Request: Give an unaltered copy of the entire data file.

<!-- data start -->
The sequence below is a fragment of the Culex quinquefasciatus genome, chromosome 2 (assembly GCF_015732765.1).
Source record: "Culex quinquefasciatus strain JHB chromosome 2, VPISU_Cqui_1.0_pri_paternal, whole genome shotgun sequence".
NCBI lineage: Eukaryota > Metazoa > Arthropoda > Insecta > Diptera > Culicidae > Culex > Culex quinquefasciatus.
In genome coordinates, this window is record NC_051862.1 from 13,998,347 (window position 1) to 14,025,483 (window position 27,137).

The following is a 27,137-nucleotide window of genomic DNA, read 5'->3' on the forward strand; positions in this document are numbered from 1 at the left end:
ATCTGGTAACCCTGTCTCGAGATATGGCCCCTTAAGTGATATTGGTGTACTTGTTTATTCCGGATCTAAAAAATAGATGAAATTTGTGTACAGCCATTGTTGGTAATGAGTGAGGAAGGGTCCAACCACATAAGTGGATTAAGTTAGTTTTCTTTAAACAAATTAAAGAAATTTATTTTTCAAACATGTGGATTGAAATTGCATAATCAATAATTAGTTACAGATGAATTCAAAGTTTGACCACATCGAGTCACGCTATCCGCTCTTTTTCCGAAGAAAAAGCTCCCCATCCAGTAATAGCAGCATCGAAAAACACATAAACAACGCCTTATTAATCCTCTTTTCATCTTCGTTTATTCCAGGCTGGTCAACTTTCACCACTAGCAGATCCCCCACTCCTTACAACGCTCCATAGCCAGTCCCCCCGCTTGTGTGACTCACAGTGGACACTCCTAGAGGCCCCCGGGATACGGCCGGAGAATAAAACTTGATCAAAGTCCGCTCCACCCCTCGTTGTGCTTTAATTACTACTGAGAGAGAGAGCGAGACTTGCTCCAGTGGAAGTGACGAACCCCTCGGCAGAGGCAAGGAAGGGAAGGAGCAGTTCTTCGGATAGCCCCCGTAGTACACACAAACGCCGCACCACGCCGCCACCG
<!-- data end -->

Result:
The sequence below is a fragment of the Culex quinquefasciatus genome, chromosome 2 (assembly GCF_015732765.1).
Source record: "Culex quinquefasciatus strain JHB chromosome 2, VPISU_Cqui_1.0_pri_paternal, whole genome shotgun sequence".
NCBI lineage: Eukaryota > Metazoa > Arthropoda > Insecta > Diptera > Culicidae > Culex > Culex quinquefasciatus.
In genome coordinates, this window is record NC_051862.1 from 13,998,347 (window position 1) to 14,025,483 (window position 27,137).

The following is a 27,137-nucleotide window of genomic DNA, read 5'->3' on the forward strand; positions in this document are numbered from 1 at the left end:
ATCTGGTAACCCTGTCTCGAGATATGGCCCCTTAAGTGATATTGGTGTACTTGTTTATTCCGGATCTAAAAAATAGATGAAATTTGTGTACAGCCATTGTTGGTAATGAGTGAGGAAGGGTCCAACCACATAAGTGGATTAAGTTAGTTTTCTTTAAACAAATTAAAGAAATTTATTTTTCAAACATGTGGATTGAAATTGCATAATCAATAATTAGTTACAGATGAATTCAAAGTTTGACCACATCGAGTCACGCTATCCGCTCTTTTTCCGAAGAAAAAGCTCCCCATCCAGTAATAGCAGCATCGAAAAACACATAAACAACGCCTTATTAATCCTCTTTTCATCTTCGTTTATTCCAGGCTGGTCAACTTTCACCACTAGCAGATCCCCCACTCCTTACAACGCTCCATAGCCAGTCCCCCCGCTTGTGTGACTCACAGTGGACACTCCTAGAGGCCCCCGGGATACGGCCGGAGAATAAAACTTGATCAAAGTCCGCTCCACCCCTCGTTGTGCTTTAATTACTACTGAGAGAGAGAGCGAGACTTGCTCCAGTGGAAGTGACGAACCCCTCGGCAGAGGCAAGGAAGGGAAGGAGCAGTTCTTCGGATAGCCCCCGTAGTACACACAAACGCCGCACCACGCCGCCACCG